Fall 2010

Financial Globalization, Growth and Crises

Listed in: Economics, as ECON-37

Faculty

Adam D. Honig (Section 01)

Description

This course surveys the recent wave of financial globalization and assesses both its merits and potential risks. In particular, we will examine the most important potential benefit of financial globalization, an increased rate of economic growth that can be a powerful tool in alleviating poverty. We will analyze the theoretical arguments for a growth-enhancing effect of globalization and discuss the empirical evidence. We will then turn to the most important potential drawback: the risk of a devastating financial crisis, particularly in emerging market economies that have only recently opened to international capital movements. Throughout the course we will emphasize the conditions and policies under which financial globalization is likely to be successful. The course will conclude with an analysis of the effect of financial globalization, as well as increased trade openness, on inflation and the conduct of monetary policy.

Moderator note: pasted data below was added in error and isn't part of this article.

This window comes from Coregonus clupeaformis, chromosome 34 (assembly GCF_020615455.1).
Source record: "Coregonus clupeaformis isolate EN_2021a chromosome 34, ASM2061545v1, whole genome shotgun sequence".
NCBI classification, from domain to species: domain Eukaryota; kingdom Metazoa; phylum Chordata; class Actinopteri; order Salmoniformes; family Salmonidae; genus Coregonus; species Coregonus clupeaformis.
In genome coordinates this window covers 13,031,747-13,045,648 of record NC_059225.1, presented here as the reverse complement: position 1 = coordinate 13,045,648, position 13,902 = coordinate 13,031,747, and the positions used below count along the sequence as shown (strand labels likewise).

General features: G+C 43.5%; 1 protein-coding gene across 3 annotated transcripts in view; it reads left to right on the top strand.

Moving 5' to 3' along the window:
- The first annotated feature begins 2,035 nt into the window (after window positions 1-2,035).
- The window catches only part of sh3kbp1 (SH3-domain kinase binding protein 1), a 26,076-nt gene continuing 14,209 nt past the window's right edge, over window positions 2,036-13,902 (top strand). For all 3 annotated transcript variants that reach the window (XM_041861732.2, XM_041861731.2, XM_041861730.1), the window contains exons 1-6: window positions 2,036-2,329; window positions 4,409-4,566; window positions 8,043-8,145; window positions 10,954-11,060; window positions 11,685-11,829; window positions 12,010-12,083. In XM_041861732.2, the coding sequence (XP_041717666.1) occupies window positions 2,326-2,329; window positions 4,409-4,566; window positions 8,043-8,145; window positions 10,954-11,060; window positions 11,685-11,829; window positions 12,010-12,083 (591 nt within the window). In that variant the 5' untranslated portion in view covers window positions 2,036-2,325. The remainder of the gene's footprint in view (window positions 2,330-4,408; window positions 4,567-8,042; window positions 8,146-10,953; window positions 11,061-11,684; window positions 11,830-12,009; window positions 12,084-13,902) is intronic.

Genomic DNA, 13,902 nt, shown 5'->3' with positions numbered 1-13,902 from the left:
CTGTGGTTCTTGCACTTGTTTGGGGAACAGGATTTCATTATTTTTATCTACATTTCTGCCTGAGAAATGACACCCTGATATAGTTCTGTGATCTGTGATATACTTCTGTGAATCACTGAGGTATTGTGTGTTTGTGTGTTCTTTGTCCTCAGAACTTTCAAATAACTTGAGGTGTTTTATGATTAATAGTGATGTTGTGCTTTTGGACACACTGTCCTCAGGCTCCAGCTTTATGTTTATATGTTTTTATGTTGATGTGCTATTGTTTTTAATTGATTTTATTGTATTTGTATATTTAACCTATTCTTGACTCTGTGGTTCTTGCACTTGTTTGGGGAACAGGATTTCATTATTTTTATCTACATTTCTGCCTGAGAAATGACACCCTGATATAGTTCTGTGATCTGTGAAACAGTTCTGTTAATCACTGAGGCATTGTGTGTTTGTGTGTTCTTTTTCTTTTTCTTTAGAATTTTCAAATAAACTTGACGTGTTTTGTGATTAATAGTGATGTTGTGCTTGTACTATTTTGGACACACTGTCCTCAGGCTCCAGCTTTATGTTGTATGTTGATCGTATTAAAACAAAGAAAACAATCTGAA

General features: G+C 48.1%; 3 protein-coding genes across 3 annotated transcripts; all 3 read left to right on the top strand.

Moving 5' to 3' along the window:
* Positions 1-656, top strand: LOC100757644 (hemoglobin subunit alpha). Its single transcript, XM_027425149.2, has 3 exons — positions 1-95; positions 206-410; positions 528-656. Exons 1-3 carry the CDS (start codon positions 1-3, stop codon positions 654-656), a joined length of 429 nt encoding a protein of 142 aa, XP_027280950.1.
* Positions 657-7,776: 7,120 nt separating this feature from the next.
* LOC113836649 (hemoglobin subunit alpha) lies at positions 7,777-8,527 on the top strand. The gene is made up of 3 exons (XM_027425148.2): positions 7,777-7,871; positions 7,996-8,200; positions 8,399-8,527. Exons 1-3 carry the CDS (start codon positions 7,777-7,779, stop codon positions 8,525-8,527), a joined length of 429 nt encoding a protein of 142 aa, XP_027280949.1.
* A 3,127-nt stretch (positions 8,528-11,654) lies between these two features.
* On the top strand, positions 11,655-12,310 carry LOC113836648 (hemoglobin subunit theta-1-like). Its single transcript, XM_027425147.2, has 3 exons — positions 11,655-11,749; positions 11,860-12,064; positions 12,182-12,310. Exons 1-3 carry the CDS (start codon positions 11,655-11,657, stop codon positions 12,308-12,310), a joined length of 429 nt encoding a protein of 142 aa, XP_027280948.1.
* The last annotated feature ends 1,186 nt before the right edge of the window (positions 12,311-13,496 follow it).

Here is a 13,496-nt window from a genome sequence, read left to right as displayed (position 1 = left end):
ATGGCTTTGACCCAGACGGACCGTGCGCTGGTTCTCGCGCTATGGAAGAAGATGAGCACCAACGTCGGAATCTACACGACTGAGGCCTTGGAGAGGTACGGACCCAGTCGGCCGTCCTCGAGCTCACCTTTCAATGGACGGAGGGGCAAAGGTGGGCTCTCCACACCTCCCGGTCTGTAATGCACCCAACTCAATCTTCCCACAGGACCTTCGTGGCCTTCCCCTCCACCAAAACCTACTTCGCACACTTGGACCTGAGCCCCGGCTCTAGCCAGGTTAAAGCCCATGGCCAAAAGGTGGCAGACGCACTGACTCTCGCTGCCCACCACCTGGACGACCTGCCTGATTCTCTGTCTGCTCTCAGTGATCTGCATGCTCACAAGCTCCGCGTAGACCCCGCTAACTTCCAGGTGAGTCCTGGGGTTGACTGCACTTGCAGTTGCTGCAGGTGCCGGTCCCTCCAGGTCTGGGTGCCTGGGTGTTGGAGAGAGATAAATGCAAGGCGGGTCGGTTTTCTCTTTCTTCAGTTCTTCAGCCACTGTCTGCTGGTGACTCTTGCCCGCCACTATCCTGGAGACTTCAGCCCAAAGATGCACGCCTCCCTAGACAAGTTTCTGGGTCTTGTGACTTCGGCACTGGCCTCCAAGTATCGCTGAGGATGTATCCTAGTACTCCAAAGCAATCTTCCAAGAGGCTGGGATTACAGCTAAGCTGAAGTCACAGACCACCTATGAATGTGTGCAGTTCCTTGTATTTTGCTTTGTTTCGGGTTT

Requisite: Economics 11.  Instructor consent required for those students who have taken Economics 38 or Economics 76.  Fall semester.  Professor Honig.

Offerings

2014-15: Not offered
Other years: Offered in Spring 2010, Fall 2010, Fall 2012, Fall 2013, Spring 2016